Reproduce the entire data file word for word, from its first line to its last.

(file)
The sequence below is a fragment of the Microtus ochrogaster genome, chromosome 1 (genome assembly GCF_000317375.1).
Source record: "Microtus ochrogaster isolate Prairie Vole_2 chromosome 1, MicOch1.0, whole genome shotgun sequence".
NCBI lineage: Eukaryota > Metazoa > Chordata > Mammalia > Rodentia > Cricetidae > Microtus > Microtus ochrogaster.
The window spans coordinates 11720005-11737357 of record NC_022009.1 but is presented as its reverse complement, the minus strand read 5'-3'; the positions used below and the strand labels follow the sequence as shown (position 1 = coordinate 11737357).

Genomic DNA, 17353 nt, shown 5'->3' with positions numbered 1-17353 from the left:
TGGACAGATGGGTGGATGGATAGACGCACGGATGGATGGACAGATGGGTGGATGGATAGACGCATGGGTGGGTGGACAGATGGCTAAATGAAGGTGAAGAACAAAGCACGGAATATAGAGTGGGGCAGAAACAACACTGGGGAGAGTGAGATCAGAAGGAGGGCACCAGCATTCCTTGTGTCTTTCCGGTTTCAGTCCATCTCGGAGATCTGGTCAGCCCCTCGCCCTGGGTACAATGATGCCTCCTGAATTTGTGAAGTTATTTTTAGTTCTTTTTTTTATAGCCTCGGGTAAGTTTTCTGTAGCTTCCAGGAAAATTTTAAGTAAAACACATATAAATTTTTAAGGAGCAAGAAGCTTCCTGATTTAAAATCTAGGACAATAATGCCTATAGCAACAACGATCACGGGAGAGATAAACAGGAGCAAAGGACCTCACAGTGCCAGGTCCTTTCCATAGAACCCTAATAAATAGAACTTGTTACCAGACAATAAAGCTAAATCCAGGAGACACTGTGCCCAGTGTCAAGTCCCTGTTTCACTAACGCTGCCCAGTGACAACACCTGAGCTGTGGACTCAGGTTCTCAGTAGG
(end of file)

The sequence below is a fragment of the Microtus ochrogaster genome, chromosome 1 (genome assembly GCF_000317375.1).
Source record: "Microtus ochrogaster isolate Prairie Vole_2 chromosome 1, MicOch1.0, whole genome shotgun sequence".
NCBI lineage: Eukaryota > Metazoa > Chordata > Mammalia > Rodentia > Cricetidae > Microtus > Microtus ochrogaster.
The window spans coordinates 11720005-11737357 of record NC_022009.1 but is presented as its reverse complement, the minus strand read 5'-3'; the positions used below and the strand labels follow the sequence as shown (position 1 = coordinate 11737357).

Genomic DNA, 17353 nt, shown 5'->3' with positions numbered 1-17353 from the left:
TGGACAGATGGGTGGATGGATAGACGCACGGATGGATGGACAGATGGGTGGATGGATAGACGCATGGGTGGGTGGACAGATGGCTAAATGAAGGTGAAGAACAAAGCACGGAATATAGAGTGGGGCAGAAACAACACTGGGGAGAGTGAGATCAGAAGGAGGGCACCAGCATTCCTTGTGTCTTTCCGGTTTCAGTCCATCTCGGAGATCTGGTCAGCCCCTCGCCCTGGGTACAATGATGCCTCCTGAATTTGTGAAGTTATTTTTAGTTCTTTTTTTTATAGCCTCGGGTAAGTTTTCTGTAGCTTCCAGGAAAATTTTAAGTAAAACACATATAAATTTTTAAGGAGCAAGAAGCTTCCTGATTTAAAATCTAGGACAATAATGCCTATAGCAACAACGATCACGGGAGAGATAAACAGGAGCAAAGGACCTCACAGTGCCAGGTCCTTTCCATAGAACCCTAATAAATAGAACTTGTTACCAGACAATAAAGCTAAATCCAGGAGACACTGTGCCCAGTGTCAAGTCCCTGTTTCACTAACGCTGCCCAGTGACAACACCTGAGCTGTGGACTCAGGTTCTCAGTAGG